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The Reconciliation of All Things.
#4. Col. 1: 15-22.
A study of the context.
pp. 3 - 13
Truth out of its context, like teaching outside of its dispensation, may become untruth.
One has only to think of such subjects as the sabbath, the offerings, the priesthood, the
miraculous gifts, to realize that this is so.
The study of the reconciliation, as taught in Col. 1: 15-22, must be conducted with
due regard to the limits of the epistle. If the epistle be written to an elect company of
believers by a specially appointed Apostle who claims an exclusive ministry, and if that
ministry be defined as pertaining to the church of the body, and to the dispensation of the
mystery, a ministry that fills up the Word of God, and bridges the gulf which commenced
at Acts 28:, then we must accept these restrictions, and so interpret any detail of the
epistle that it shall not transgress the spirit or the letter of these terms.
We therefore feel sure that the reader will desire a consideration of the context before
dealing with the actual verses which contain the last reference to the reconciliation.
We have seen by our study of Eph. 2: that the reconciliation, the apokatalasső, the
new word of the mystery epistles, is a step beyond the katalasső of the earlier epistles,
but must not be considered merely as a continuation, or fruition; it is quite distinct. The
reconciliation of Eph. 2: was effected between "the both," making "the both one,"
"creating of the two, one new man," "Reconciling the both in one body to God." The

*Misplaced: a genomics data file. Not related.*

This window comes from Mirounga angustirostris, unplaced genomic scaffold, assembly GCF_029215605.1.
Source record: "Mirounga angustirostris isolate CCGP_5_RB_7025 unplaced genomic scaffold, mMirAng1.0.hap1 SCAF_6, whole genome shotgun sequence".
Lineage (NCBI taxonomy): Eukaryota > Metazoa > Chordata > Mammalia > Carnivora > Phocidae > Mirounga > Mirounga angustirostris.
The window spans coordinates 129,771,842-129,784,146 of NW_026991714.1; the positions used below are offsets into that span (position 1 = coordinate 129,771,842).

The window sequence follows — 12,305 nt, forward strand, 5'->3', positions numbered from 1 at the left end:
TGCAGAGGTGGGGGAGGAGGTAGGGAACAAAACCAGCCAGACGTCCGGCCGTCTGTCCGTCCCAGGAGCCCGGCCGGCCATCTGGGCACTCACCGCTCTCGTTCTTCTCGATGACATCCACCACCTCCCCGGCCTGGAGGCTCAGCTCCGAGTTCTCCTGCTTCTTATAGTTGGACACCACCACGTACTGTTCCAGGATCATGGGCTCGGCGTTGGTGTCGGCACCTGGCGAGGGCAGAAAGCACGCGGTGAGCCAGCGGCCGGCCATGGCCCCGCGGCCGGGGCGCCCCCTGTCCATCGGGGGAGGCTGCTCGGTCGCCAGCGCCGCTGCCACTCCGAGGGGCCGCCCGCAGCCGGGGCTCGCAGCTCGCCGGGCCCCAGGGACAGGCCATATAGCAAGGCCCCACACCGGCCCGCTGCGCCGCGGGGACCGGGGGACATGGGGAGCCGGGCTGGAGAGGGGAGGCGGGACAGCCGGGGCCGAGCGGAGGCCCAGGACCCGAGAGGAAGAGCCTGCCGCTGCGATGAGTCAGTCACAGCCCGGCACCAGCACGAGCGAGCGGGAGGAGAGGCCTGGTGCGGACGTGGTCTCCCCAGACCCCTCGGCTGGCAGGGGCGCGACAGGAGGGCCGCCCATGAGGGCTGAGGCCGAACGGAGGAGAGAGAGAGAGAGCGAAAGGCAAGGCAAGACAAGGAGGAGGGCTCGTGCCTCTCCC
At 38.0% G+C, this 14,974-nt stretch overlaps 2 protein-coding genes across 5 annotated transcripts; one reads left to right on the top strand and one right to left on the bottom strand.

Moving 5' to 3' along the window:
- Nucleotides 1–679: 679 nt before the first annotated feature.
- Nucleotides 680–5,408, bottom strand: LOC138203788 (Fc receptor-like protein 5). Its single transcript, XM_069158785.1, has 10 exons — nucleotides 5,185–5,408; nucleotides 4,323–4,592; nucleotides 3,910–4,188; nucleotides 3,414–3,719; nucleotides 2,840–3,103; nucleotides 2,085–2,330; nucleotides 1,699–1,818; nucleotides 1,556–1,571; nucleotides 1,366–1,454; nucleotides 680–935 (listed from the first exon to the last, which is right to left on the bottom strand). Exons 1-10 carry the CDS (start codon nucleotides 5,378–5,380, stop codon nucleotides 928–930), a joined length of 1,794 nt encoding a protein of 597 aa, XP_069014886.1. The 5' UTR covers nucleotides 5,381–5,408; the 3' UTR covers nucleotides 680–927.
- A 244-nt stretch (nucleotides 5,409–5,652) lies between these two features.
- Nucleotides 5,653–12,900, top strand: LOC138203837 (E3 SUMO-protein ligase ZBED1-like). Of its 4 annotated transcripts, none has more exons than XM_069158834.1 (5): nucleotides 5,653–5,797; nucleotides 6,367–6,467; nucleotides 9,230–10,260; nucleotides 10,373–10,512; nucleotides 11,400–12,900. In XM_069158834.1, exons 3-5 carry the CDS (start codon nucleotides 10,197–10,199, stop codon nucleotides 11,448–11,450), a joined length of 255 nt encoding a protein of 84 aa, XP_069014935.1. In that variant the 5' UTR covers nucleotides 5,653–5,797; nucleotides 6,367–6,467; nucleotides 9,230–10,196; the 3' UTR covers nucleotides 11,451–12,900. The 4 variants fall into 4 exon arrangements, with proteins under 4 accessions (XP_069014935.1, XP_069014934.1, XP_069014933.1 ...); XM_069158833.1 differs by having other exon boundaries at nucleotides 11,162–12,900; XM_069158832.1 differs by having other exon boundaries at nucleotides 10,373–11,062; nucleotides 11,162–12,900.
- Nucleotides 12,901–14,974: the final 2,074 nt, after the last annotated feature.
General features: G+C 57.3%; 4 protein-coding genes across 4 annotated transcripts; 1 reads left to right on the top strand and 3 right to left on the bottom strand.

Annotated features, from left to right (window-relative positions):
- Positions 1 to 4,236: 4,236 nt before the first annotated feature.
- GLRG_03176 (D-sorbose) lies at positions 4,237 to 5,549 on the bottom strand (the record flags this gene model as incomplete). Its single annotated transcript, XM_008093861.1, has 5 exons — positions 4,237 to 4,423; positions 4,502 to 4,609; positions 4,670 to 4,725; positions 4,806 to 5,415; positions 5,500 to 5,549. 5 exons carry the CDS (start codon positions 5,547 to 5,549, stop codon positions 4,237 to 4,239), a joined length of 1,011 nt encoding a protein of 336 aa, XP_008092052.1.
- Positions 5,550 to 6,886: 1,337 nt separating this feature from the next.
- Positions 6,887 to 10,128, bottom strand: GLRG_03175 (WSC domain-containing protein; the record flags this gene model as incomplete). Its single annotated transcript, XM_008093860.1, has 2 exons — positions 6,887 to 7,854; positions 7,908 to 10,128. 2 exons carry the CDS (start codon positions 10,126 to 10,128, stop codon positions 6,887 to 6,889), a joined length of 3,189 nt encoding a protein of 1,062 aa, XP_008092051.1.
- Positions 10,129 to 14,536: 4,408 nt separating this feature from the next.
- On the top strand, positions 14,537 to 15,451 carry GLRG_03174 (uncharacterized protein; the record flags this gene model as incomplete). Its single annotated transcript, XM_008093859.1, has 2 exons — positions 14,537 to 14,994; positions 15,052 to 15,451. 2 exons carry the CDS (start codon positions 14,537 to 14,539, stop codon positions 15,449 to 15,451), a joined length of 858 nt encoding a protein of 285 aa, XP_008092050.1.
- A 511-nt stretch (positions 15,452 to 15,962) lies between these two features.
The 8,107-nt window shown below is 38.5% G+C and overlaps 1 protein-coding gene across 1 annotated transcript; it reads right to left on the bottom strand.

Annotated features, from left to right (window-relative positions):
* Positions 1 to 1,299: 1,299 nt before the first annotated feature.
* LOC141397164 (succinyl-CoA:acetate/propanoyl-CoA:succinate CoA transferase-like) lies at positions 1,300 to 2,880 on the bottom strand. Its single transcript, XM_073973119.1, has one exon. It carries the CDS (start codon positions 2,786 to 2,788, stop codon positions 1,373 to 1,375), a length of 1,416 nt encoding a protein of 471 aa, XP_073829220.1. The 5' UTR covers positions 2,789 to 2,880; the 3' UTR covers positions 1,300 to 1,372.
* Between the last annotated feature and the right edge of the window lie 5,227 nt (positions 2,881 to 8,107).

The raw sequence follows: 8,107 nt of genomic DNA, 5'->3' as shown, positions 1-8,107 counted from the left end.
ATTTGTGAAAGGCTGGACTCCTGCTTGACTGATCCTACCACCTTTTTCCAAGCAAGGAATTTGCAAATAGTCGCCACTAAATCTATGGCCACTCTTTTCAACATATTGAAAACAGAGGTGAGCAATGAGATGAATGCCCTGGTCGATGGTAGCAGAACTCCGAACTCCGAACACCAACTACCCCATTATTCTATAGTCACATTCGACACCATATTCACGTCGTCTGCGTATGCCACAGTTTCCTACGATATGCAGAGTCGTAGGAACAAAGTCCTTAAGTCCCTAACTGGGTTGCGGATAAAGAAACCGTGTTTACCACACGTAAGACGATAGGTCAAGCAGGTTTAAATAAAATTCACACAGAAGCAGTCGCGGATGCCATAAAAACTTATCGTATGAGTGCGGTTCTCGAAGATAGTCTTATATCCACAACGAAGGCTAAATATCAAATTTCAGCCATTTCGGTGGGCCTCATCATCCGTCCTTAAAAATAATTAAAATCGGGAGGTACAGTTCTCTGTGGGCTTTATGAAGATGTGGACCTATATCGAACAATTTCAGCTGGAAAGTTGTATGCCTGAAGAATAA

setting aside of the unbelieving majority of Israel (blindness in part) had been overruled
to the blessing of the Gentiles, "the reconciling of a world"; the argument of the context
would make us see that, possibly, the complete setting aside of that people would be used
to produce a still greater blessing. This is what actually took place. The world, though
reconciled to God by the death of His Son, as a whole did not receive the reconciliation.
The distance which had been maintained ever since the threefold "giving up" and the
threefold "change" of Rom. 1: 18-32 ("change" being cognate with "reconcile") was no
longer perpetuated. God had "opened a door of faith to the Gentiles" (Acts 14: 27) by
the reconciliation (katalasső), but comparatively few "received" it.
Eph. 2: presents a deeper and fuller truth. Full and complete reconciliation has been
effected with regard to the Church of the One Body. The two opposing elements--the
Circumcision and the Uncircumcision, the Jew and the Gentile, aggravated by the
distinctions in the flesh and the ordinances of revealed religion--these opposing elements
have been completely obliterated by a new creation; the two are made one, one new man,
one body, and as such are fully reconciled to God.
Col. 1: takes us a step further, and gives the final word. Not only is it essential to the
purpose of God that the unity of the one body should be for ever secured, not only is it